Candid Comment: National Healing Should Start Now

THE MDC announced that it was pulling out of today’s presidential run-off because of the continued violence that characterised the pre-election period.

 

Its supporters have been assaulted and brutalised by those that believe hook, line and sinker the claims of President Robert Mugabe’s Zanu PF party.

More than 70 have so far been reportedly killed in the violence, some having lost limbs and some having been torched together with their properties.

The police are however yet to confirm these deaths.

About 200 000, Tsvangirai told journalists, had been internally displaced and several hundreds unaccounted for. All this in the name of campaigning for Mugabe’s victory over “imperialists” and “colonial masters”.

The belief is that his withdrawal would put an end to the violence that has been condemned within and without the borders of Zimbabwe. Sadc, as the regional bloc, has condemned the violence while the international community has also weighed in with its condemnation.

There have been proposals for international action over the Zimbabwean government, including the intensification of sanctions. The events of last Sunday morning around the Harare Showgrounds — when the MDC was blockaded from staging a rally — were the last straw for the MDC leader as he bid to land the country’s top post, the presidency.

The roads were inaccessible. They were barricaded by youths clad in T-shirts emblazoned with President Robert Mugabe’s picture and the 100 % Empowerment: Total Independence message.

There were police officers standing aloof close to the Rainbow Towers as the youths went on a rampage, attacking perceived MDC supporters.

Some unfortunate supporters had just disembarked from buses from their rural areas and were caught up in the ensuing melee.

Their sin: Coming from rural areas to attend a rally addressed by Tsvangirai.

Sticks, stones, and catapults were used to attack and assault those that were caught wearing MDC regalia or simply suspected to be opposition supporters.

The attackers’ messages were sharp and direct: “There is no rally here!”; “Morgan Tsvangirai will not address any rally on earth, let alone in Zimbabwe. He will only address on the moon and if you want a rally, you rather go to the moon for that rally!”

This is in a country expected to hold what is supposed to be a free and fair election whose outcome would produce a legitimate president whose stay in office would be respected by all, within Africa and beyond.

It is one’s belief that the conduct of any government leads to its respect which is key to attracting investment, creation of jobs and economic growth. The events on Sunday were a bad advert for the state of affairs in Zimbabwe.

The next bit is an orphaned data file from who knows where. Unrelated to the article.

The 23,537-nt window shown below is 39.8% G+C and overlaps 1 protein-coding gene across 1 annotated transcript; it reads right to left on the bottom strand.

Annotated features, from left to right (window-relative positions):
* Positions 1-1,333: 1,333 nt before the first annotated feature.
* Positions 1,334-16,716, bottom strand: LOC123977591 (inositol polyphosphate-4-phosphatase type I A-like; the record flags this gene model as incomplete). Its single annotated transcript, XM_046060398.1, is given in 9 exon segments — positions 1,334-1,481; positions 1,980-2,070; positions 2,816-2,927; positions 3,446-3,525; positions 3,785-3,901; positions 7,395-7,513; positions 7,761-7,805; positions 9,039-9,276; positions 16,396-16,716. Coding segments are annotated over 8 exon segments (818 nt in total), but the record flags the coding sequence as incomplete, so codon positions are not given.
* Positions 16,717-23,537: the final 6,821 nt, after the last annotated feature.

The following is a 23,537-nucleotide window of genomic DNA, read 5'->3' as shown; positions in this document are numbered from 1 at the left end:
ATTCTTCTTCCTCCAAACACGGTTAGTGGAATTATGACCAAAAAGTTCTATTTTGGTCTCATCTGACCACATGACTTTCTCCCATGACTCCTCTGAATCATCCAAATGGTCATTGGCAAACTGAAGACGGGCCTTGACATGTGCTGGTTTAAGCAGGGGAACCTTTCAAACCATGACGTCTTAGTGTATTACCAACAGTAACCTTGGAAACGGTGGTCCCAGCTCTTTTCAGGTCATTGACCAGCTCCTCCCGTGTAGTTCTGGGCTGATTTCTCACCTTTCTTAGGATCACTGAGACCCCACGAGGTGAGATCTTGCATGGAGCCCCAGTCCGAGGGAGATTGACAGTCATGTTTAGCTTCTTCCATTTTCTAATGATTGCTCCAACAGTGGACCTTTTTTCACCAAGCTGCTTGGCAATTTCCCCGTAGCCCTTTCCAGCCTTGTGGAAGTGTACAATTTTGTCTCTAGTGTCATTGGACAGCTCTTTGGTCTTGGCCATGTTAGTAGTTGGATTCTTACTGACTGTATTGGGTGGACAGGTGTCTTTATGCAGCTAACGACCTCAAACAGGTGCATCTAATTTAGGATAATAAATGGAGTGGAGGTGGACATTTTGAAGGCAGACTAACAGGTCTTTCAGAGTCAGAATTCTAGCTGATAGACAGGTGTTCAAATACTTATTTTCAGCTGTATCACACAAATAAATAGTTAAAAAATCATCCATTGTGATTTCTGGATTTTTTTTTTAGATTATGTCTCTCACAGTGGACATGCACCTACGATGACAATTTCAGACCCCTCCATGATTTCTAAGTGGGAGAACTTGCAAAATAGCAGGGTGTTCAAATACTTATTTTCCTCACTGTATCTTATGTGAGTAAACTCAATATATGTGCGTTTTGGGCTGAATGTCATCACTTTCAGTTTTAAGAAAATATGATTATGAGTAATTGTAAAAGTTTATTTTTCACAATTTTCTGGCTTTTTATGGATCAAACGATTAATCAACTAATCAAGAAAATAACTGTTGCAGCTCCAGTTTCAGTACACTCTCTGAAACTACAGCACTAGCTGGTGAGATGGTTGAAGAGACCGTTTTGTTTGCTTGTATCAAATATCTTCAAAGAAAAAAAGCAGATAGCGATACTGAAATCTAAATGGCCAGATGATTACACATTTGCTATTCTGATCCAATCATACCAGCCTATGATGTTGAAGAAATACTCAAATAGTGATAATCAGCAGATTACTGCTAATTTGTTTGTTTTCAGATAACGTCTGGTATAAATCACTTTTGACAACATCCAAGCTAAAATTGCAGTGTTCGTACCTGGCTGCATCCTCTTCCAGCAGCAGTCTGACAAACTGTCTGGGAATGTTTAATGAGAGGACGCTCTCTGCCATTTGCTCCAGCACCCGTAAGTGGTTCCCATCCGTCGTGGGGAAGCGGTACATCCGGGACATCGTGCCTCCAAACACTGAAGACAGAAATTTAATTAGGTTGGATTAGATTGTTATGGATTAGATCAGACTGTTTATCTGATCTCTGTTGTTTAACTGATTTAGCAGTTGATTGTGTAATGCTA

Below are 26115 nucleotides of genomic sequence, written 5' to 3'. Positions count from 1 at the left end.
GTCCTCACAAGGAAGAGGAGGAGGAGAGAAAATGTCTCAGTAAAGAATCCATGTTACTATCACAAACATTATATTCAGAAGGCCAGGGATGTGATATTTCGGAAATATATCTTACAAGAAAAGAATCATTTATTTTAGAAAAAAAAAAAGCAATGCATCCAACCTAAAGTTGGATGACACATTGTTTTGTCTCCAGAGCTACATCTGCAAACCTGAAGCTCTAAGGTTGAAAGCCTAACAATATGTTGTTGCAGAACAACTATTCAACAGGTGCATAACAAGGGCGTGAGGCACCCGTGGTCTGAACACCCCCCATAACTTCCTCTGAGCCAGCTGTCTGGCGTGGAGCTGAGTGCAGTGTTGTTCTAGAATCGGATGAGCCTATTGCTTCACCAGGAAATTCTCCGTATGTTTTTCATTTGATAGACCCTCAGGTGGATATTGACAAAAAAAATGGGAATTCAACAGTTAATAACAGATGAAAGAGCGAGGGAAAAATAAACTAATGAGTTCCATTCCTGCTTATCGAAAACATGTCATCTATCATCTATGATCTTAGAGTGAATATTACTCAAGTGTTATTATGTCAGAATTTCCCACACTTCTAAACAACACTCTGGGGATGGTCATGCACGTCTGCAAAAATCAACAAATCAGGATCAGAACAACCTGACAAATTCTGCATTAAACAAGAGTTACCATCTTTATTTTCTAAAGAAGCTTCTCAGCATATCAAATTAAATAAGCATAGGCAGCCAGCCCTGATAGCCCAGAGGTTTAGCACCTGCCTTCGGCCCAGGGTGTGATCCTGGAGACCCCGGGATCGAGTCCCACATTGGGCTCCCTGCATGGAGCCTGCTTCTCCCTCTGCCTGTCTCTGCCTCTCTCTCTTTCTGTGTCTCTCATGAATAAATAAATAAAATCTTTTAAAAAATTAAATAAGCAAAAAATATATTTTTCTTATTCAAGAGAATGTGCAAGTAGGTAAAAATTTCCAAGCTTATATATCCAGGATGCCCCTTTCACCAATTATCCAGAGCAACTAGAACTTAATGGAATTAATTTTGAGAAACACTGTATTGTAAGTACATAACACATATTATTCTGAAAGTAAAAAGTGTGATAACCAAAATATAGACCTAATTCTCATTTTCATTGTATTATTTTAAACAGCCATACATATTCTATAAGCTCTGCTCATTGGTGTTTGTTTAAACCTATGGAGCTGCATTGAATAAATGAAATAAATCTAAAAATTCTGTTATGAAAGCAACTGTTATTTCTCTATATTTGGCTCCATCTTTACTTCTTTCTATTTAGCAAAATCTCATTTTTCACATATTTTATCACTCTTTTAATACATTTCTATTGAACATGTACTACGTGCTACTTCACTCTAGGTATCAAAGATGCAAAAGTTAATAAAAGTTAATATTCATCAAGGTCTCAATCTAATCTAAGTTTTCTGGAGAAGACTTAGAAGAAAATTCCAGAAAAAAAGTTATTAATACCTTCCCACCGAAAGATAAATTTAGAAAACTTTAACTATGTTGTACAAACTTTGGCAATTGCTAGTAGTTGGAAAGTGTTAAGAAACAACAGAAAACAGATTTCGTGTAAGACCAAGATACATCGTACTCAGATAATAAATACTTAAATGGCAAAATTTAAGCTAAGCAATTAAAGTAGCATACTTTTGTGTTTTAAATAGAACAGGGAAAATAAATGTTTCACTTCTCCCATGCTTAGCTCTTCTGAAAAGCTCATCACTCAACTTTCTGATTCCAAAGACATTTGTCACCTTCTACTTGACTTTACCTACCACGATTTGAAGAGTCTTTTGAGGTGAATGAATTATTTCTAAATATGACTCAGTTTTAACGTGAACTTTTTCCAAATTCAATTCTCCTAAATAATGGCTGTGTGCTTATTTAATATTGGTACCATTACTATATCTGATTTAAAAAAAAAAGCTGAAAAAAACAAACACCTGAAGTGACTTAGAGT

One aspect of Sunday’s debacle was the manner in which people were attacked. It is clear that Zimbabweans have lost all respect for human life. Victims were ordered to lie down on their stomachs and beaten with logs on their backs and buttocks. Some were attacked with stones as they tried to free themselves from their attackers. As a witness, I saw more than 15 people who had collapsed after the attack.

Ambulances had to be called to ferry the seriously injured ones to hospital while police water tankers were summoned to quell the violence.

Paramilitary policemen who escorted the water tankers watched the proceedings from inside their vehicles.

As for observers, it was really an eye-opener. One of them prolaimed: “I came to Zimbabwe in March for the first election. The situation was different from what I am seeing now. This is truly the same situation we witnessed in Kenya.

“I thought reports of violence that have been given in the international media were false,” he said. “But I can now see that these reports are true. What is this we are witnessing today?”

It remains to be seen whether the violence will end now that the election that most within Zanu PF have been yearning for is being held today.

After the election, the ZEC will surely declare that President Mugabe romped to victory and declared him the duly elected president.

It boggles the mind whether this country will ever return to normalcy after the run-off election. The effort and resources that has been expended in chasing after political rivals should have been directed at improving social services and creating jobs. To use the old adage about beating swords into ploughshares, how about converting all those trucks that have been criss-crossing the countryside into ambulances or release them to police stations to improve responses to crime scenes? I dare ask what happened to trucks used in Operation Sunrise?

Youths should be “demobilised” so that they cease being agents of terror but instruments of development. Do we hate each other so much? The nation needs healing and this should start now.

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